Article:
It’s clear to those of us who use social media that we live in a world saturated by memes and inspirational quotes. The topic I see pop up the most is: kindness. It seems that there are countless variations of the ‘be kind’ meme. We hit the ‘like’ button, charged with the judgment that everyone should be kinder (because we have felt the barbs of unkindness) but are we taking the time to consider our own words and actions? When I ‘like’ these memes, I know I’m judging others more than I’m judging myself.



What does being kind look like, exactly? The obvious themes are: having goodwill, not ill will, being gentle, not violent, being considerate, not selfish, speaking words of love, not hatred, helping, not harming. But then there’s a gulf between kindness and unkindness that is filled with words and actions that don’t definitively belong on one side or the other. Being kind, while at the same time respecting yourself, is one scenario that hangs in this hazy space.



I probably seem kindest when I’m meek and mild (like a mouse). In these mousy moments, I don’t openly take issue with the hurtful words or behaviours of others, but this quiet manner often equates to the practice of subjugation. By subjugation, I mean submitting to others in order to avoid unpleasant consequences. In the past, I’ve let people cross boundaries because I felt that pushing them back would equate to being unkind. But whatever kindness costs, I’m learning that it should never cost a personal boundary.



In a recent instance, when I took a justified stand for my value, I was barraged with a torrent of vitriol. Although I had pushed back as politely as possible, it provoked an entirely negative reaction from the other person. I was unfairly slammed as being unkind.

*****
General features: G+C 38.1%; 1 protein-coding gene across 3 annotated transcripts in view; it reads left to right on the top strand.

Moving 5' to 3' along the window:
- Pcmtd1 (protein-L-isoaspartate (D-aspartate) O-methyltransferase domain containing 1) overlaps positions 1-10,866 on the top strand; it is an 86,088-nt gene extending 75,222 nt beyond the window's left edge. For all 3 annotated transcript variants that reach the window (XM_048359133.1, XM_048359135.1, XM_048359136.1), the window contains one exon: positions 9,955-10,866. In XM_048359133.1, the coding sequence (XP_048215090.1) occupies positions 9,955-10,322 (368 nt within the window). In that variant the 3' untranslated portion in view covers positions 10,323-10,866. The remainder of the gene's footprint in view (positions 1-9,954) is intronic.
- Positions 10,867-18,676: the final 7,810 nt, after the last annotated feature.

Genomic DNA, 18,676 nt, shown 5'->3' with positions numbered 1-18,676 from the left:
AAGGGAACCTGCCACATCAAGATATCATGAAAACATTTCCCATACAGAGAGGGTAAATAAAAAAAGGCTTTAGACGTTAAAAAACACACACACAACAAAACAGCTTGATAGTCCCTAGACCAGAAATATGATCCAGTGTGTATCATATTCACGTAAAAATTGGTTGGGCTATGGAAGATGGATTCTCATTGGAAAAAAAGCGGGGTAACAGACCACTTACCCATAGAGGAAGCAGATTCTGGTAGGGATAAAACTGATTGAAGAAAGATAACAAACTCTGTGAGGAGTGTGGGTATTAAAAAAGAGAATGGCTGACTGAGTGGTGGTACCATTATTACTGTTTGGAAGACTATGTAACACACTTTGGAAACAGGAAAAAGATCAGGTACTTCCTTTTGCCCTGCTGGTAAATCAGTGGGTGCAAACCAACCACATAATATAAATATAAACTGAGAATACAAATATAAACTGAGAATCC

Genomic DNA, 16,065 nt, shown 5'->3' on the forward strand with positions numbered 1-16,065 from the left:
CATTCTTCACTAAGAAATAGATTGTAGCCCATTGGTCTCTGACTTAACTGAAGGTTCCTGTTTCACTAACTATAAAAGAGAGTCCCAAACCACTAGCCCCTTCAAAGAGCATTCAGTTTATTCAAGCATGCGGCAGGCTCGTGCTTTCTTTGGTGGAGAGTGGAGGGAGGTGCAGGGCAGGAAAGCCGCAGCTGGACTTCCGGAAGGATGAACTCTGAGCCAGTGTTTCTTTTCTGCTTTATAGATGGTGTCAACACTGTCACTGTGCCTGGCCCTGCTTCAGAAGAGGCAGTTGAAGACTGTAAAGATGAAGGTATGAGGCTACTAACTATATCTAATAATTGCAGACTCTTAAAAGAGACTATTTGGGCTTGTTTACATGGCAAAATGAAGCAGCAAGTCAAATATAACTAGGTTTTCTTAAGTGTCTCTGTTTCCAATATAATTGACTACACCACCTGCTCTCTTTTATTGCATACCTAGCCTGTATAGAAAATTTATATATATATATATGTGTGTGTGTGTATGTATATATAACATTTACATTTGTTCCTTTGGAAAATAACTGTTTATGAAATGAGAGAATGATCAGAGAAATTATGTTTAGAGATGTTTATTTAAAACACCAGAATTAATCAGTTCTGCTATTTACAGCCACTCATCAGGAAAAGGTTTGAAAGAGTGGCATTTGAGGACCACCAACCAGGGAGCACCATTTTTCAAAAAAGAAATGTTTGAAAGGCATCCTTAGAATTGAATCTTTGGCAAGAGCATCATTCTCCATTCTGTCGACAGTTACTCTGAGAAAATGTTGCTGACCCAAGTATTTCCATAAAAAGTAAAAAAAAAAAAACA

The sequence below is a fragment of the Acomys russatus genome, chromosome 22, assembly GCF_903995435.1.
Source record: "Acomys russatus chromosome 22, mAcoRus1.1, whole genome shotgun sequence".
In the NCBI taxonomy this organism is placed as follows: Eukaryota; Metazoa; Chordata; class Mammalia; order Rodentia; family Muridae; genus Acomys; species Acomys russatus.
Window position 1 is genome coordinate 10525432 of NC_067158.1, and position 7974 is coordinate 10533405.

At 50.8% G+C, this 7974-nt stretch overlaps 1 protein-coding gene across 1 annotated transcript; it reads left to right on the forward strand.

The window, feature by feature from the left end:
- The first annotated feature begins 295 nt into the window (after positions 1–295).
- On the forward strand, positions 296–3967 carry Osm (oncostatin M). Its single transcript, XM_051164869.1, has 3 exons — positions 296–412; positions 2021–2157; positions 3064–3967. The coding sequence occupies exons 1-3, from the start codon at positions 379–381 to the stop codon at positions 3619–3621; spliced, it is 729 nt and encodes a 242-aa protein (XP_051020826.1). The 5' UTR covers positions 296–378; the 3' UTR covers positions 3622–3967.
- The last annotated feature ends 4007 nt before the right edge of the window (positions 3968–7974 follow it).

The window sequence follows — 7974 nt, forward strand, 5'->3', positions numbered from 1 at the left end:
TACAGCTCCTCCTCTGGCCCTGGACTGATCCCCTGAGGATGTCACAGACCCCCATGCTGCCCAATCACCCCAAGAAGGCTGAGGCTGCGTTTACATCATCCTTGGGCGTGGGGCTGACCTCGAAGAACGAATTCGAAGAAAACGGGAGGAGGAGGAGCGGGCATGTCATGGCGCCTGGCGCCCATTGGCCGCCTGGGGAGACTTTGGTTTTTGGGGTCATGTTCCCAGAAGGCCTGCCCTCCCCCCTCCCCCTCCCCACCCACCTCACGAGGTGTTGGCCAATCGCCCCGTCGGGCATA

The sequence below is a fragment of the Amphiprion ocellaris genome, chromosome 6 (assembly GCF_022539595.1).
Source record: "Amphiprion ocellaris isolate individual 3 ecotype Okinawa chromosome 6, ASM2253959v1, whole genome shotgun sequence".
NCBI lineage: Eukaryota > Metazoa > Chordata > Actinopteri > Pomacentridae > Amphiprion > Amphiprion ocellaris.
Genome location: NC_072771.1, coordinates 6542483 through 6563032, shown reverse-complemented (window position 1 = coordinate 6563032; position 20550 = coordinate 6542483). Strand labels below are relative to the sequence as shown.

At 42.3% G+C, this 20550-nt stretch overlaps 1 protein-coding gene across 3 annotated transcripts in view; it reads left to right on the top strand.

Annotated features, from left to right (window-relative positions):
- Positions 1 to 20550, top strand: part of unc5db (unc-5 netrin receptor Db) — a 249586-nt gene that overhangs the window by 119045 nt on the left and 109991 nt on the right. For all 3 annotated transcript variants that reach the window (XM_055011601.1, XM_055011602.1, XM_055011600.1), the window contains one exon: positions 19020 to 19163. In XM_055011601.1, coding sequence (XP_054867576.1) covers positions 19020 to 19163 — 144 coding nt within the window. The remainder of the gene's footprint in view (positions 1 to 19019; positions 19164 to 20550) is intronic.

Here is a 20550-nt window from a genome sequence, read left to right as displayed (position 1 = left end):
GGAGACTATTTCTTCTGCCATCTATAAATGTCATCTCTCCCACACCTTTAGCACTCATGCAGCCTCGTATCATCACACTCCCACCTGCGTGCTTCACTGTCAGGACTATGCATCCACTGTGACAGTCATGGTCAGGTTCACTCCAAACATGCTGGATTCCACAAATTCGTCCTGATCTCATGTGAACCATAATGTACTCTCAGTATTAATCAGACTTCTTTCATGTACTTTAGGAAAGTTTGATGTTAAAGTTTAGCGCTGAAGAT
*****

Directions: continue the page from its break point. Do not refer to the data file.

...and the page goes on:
I was lead by this experience to wonder, ‘How does being kind fit in the same frame as self-worth?’ No matter what angle I look at kindness, I have to admit that it always contains respect – the quality that allows both kindness and self-worth to exist in the same space. If I can’t show respect for another person when I make a stand, then silence has to be the next best thing. Sometimes silence is kindest – for the other person as well as yourself.



Rubbish. We have to lay down our ego, among other things we hold dear, to be kind. Sometimes it takes a lot of effort. And sometimes a kind response means taking a hit for the wellbeing of the other person, but it should never equate to subjugation. In a century when kindness is valued above all, I fear that the quietest people are subjugating too much.



Perhaps the truest test of kindness is whether we act lovingly toward those who we feel little or no respect. It’s easy to be kind in the face of kindness, but it’s hard to be kind in the face of unkindness.

If you’re anything like me, people test my capacity for kindness regularly so there are many opportunities to practice getting it right. This week, I challenge you to pay attention when you’re hitting the like button on a kindness meme and consider how well you’ve shown kindness recently. Then identify one way you can be kinder in the coming weeks and see it through with action. If you’re treated unkindly, be kind to yourself and take a polite stand for your self-worth.


Jodie How
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